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North Logan, UT, United States

Buckland K.,820 Old Main Hill | Reeve J.R.,820 Old Main Hill | Alston D.,305 Old Main Hill | Nischwitz C.,305 Old Main Hill | Drost D.,820 Old Main Hill
Agriculture, Ecosystems and Environment | Year: 2013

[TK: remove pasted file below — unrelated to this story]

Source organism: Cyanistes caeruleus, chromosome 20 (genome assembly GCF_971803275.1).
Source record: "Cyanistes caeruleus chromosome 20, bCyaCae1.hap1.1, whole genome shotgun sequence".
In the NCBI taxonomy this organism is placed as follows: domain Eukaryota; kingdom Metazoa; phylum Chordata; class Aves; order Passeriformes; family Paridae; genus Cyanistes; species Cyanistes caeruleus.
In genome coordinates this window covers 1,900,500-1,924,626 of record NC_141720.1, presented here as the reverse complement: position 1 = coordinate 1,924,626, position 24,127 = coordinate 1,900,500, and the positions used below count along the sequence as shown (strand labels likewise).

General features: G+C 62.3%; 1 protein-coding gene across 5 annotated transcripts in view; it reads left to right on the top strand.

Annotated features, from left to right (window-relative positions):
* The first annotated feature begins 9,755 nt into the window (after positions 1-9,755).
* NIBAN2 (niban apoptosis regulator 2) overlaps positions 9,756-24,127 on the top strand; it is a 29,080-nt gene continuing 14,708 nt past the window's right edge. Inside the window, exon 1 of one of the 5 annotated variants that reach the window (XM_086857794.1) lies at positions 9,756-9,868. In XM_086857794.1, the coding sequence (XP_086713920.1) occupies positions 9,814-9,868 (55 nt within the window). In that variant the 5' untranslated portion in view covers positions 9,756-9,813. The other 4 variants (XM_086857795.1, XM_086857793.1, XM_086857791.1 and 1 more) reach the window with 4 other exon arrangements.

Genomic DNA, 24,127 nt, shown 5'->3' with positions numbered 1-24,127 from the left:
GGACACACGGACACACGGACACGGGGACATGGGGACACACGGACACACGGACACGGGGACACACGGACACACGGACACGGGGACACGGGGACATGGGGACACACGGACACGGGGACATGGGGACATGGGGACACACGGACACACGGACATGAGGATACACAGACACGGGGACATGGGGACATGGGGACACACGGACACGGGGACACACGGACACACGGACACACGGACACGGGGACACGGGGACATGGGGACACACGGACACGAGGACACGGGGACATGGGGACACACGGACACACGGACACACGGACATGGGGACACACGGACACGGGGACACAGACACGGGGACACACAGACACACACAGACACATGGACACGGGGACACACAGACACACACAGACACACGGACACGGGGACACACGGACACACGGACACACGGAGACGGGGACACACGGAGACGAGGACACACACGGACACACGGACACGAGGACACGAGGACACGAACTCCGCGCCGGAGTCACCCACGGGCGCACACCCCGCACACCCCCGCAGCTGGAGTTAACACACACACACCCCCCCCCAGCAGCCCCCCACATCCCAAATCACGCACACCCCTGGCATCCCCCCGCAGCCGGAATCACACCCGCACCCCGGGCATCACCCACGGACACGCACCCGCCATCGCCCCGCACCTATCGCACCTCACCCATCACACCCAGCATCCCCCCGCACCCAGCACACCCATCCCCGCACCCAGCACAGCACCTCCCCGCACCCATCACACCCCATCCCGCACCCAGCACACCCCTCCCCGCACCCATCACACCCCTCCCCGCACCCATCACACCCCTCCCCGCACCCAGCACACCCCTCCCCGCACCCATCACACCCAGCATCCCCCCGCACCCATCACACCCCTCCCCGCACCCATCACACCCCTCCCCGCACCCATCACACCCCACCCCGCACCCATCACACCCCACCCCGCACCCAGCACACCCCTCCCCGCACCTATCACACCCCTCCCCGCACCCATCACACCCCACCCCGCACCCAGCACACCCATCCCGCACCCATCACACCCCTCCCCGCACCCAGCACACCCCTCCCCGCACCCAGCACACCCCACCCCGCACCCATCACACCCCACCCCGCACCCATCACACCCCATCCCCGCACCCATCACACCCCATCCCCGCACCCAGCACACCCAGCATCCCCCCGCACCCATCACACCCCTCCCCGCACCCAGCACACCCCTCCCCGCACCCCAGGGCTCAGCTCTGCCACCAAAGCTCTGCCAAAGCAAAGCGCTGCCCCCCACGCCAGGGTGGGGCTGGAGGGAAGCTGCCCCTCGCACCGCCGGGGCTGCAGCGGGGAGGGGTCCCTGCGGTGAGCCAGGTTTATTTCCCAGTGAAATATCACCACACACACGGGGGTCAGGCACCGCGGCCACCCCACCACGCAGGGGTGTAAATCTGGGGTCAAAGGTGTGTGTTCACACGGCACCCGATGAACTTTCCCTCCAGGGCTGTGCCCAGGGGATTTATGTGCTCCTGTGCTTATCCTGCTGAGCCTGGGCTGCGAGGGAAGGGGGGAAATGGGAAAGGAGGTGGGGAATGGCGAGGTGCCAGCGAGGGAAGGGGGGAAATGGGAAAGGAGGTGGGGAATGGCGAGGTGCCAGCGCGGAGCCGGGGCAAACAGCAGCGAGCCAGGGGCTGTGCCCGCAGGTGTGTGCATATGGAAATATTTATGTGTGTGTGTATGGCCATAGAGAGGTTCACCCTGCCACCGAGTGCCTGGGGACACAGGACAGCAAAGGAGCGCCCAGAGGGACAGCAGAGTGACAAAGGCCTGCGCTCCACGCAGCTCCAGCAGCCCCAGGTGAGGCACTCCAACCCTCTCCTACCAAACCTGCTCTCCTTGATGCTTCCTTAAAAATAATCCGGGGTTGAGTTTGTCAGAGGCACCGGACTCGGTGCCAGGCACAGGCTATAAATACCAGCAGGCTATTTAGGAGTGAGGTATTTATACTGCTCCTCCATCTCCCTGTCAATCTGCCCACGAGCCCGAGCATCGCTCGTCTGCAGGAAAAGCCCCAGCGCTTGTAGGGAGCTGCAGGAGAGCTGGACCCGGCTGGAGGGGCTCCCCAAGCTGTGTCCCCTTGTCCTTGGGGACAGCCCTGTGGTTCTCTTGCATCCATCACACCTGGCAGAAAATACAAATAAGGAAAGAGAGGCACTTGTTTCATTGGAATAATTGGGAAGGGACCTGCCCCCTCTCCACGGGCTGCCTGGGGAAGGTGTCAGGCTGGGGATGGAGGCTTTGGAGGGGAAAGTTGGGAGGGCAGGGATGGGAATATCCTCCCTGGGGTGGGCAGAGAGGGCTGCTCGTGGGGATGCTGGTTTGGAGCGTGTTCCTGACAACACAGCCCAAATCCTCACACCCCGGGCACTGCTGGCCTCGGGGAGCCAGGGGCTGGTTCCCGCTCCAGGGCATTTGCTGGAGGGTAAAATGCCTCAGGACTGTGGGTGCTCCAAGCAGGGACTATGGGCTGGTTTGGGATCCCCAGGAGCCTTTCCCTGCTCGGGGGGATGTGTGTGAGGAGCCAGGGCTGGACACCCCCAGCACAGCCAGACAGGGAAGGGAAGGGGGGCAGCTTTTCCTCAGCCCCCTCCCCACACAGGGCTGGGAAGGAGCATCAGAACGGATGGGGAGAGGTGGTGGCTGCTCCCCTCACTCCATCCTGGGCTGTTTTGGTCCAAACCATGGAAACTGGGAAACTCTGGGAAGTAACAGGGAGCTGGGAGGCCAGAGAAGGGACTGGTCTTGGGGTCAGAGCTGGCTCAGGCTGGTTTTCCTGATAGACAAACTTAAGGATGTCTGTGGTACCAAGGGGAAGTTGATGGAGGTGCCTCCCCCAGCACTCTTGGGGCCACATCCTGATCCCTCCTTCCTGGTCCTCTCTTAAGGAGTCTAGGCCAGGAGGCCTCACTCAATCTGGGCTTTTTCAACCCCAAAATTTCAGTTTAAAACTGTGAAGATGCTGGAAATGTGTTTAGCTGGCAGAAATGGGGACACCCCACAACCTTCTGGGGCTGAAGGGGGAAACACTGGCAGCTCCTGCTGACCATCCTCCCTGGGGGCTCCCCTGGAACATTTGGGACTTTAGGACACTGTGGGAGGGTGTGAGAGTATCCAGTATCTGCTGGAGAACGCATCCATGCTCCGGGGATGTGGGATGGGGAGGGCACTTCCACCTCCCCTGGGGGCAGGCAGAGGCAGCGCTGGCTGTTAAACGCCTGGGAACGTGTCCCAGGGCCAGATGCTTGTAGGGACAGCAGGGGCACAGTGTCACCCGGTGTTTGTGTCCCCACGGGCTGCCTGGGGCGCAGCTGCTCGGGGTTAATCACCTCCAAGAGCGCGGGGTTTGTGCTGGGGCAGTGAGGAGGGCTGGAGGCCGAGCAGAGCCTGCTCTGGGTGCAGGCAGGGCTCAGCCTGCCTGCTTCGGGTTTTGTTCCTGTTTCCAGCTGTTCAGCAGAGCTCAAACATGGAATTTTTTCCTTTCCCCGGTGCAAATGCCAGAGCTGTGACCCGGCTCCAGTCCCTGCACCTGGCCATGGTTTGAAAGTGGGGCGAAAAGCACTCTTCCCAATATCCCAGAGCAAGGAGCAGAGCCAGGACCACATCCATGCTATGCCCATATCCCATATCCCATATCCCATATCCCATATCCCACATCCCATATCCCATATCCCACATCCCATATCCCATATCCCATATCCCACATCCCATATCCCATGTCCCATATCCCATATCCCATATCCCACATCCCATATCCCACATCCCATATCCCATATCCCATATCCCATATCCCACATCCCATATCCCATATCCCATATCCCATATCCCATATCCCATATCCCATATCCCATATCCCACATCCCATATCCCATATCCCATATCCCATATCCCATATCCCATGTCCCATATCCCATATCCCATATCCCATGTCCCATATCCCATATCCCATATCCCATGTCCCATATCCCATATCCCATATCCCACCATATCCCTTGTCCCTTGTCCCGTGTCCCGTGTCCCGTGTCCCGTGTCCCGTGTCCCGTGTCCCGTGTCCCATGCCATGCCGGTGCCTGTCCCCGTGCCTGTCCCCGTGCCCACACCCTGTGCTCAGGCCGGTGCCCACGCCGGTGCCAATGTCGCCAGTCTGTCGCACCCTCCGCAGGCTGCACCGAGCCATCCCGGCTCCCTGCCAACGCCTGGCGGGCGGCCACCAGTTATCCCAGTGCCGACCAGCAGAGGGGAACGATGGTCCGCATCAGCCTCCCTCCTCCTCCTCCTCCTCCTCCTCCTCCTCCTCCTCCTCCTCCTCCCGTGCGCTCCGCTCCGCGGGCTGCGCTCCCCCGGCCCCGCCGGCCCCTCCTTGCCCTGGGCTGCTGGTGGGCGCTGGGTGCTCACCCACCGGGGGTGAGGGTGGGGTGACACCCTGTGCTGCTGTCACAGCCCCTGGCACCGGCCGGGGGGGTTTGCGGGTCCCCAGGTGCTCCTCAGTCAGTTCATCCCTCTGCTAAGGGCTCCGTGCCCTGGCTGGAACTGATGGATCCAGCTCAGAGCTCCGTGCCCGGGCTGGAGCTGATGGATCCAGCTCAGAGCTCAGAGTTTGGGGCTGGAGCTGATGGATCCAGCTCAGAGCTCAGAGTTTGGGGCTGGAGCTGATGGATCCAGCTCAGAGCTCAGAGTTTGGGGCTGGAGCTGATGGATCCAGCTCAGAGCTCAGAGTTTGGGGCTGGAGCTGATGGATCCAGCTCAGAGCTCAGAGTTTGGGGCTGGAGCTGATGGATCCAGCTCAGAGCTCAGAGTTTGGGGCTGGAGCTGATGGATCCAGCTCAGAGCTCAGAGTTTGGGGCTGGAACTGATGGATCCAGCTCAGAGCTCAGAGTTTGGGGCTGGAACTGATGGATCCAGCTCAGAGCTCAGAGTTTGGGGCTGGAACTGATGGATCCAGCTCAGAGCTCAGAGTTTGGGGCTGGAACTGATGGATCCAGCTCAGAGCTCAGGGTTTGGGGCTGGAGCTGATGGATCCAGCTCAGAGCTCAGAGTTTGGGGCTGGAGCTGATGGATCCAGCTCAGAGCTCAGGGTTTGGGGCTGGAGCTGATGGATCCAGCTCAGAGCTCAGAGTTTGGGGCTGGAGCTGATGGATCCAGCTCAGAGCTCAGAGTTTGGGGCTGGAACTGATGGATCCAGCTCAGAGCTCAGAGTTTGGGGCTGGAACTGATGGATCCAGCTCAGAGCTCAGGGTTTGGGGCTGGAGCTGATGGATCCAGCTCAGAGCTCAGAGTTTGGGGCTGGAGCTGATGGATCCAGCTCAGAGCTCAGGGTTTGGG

Onion thrips and Iris yellow spot virus (IYSV) are two primary yield reducing factors in onion production worldwide. Current management practices rely on heavy use of insecticides and fertilizers, threatening the sustainability of onion systems. Little is known about how cultural practices such as reduced fertility, soil biostimulants, and crop rotation affect onion yield, thrips densities, soil properties, and IYSV incidence. In a replicated field experiment, reduced nitrogen (N) (134kgNha-1, one-third the standard grower rate), slightly decreased yield and onion size. Adult thrips populations were 23 to 31% lower in the reduced as compared to standard N (402kgNha-1) and biostimulant treatment, respectively. Growing onions following a one year cycle in corn rather than wheat reduced onion thrips in one of two years. The addition of a biostimulant had no effect on soil properties, but may have slightly increased yield, attracted adult thrips, and increased thrips populations. IYSV incidence was not influenced by fertilizer rate or crop rotation. Soil microbial biomass and readily mineralizable carbon were greater following wheat, while soil nitrate (NO3 -) accumulation was greater in standard N treatments. Soil microbial activity, as measured by dehydrogenase enzyme potential, may have been adversely affected by high N rates. Results suggest that reduced N, without biostimulant, sustained onion yields, decreased onion thrips densities and potential for IYSV incidence, created a more favorable soil environment for microbial activity, and reduced the risk of NO3 - leaching. © 2013. Source

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